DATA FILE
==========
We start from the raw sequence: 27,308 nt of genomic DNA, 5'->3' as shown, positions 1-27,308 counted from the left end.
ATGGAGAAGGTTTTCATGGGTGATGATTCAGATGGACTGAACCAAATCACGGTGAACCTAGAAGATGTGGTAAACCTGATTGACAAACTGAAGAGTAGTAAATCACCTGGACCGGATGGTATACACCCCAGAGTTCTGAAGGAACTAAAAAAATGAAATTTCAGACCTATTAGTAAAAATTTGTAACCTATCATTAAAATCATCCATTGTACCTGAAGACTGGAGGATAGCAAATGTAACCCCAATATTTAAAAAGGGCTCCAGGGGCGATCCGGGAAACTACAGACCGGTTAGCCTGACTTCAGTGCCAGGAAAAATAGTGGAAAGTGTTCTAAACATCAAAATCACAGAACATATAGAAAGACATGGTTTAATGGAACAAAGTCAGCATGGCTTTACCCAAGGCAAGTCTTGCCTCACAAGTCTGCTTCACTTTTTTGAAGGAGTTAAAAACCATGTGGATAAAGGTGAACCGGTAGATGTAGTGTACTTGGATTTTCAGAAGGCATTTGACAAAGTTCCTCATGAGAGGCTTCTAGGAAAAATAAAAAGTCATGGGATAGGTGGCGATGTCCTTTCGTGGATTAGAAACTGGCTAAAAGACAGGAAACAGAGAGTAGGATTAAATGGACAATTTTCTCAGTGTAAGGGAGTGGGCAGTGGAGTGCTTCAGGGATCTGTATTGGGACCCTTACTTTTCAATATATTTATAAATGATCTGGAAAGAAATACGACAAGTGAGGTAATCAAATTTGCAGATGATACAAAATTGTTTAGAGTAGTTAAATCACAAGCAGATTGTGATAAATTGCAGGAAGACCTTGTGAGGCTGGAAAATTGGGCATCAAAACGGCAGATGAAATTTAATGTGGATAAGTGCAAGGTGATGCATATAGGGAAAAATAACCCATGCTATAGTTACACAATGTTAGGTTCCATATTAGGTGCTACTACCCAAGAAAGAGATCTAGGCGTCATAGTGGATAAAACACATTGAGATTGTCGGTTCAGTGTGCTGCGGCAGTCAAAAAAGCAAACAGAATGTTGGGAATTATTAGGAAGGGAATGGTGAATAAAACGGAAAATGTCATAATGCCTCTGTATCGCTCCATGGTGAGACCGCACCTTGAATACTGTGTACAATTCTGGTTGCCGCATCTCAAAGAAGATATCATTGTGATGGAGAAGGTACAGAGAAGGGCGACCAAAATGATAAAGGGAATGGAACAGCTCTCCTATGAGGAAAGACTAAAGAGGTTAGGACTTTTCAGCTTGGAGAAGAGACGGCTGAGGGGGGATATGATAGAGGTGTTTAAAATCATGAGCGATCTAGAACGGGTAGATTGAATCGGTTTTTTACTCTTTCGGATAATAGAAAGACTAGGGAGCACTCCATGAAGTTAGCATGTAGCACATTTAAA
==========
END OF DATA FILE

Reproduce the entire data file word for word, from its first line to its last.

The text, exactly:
We start from the raw sequence: 27,308 nt of genomic DNA, 5'->3' as shown, positions 1-27,308 counted from the left end.
ATGGAGAAGGTTTTCATGGGTGATGATTCAGATGGACTGAACCAAATCACGGTGAACCTAGAAGATGTGGTAAACCTGATTGACAAACTGAAGAGTAGTAAATCACCTGGACCGGATGGTATACACCCCAGAGTTCTGAAGGAACTAAAAAAATGAAATTTCAGACCTATTAGTAAAAATTTGTAACCTATCATTAAAATCATCCATTGTACCTGAAGACTGGAGGATAGCAAATGTAACCCCAATATTTAAAAAGGGCTCCAGGGGCGATCCGGGAAACTACAGACCGGTTAGCCTGACTTCAGTGCCAGGAAAAATAGTGGAAAGTGTTCTAAACATCAAAATCACAGAACATATAGAAAGACATGGTTTAATGGAACAAAGTCAGCATGGCTTTACCCAAGGCAAGTCTTGCCTCACAAGTCTGCTTCACTTTTTTGAAGGAGTTAAAAACCATGTGGATAAAGGTGAACCGGTAGATGTAGTGTACTTGGATTTTCAGAAGGCATTTGACAAAGTTCCTCATGAGAGGCTTCTAGGAAAAATAAAAAGTCATGGGATAGGTGGCGATGTCCTTTCGTGGATTAGAAACTGGCTAAAAGACAGGAAACAGAGAGTAGGATTAAATGGACAATTTTCTCAGTGTAAGGGAGTGGGCAGTGGAGTGCTTCAGGGATCTGTATTGGGACCCTTACTTTTCAATATATTTATAAATGATCTGGAAAGAAATACGACAAGTGAGGTAATCAAATTTGCAGATGATACAAAATTGTTTAGAGTAGTTAAATCACAAGCAGATTGTGATAAATTGCAGGAAGACCTTGTGAGGCTGGAAAATTGGGCATCAAAACGGCAGATGAAATTTAATGTGGATAAGTGCAAGGTGATGCATATAGGGAAAAATAACCCATGCTATAGTTACACAATGTTAGGTTCCATATTAGGTGCTACTACCCAAGAAAGAGATCTAGGCGTCATAGTGGATAAAACACATTGAGATTGTCGGTTCAGTGTGCTGCGGCAGTCAAAAAAGCAAACAGAATGTTGGGAATTATTAGGAAGGGAATGGTGAATAAAACGGAAAATGTCATAATGCCTCTGTATCGCTCCATGGTGAGACCGCACCTTGAATACTGTGTACAATTCTGGTTGCCGCATCTCAAAGAAGATATCATTGTGATGGAGAAGGTACAGAGAAGGGCGACCAAAATGATAAAGGGAATGGAACAGCTCTCCTATGAGGAAAGACTAAAGAGGTTAGGACTTTTCAGCTTGGAGAAGAGACGGCTGAGGGGGGATATGATAGAGGTGTTTAAAATCATGAGCGATCTAGAACGGGTAGATTGAATCGGTTTTTTACTCTTTCGGATAATAGAAAGACTAGGGAGCACTCCATGAAGTTAGCATGTAGCACATTTAAA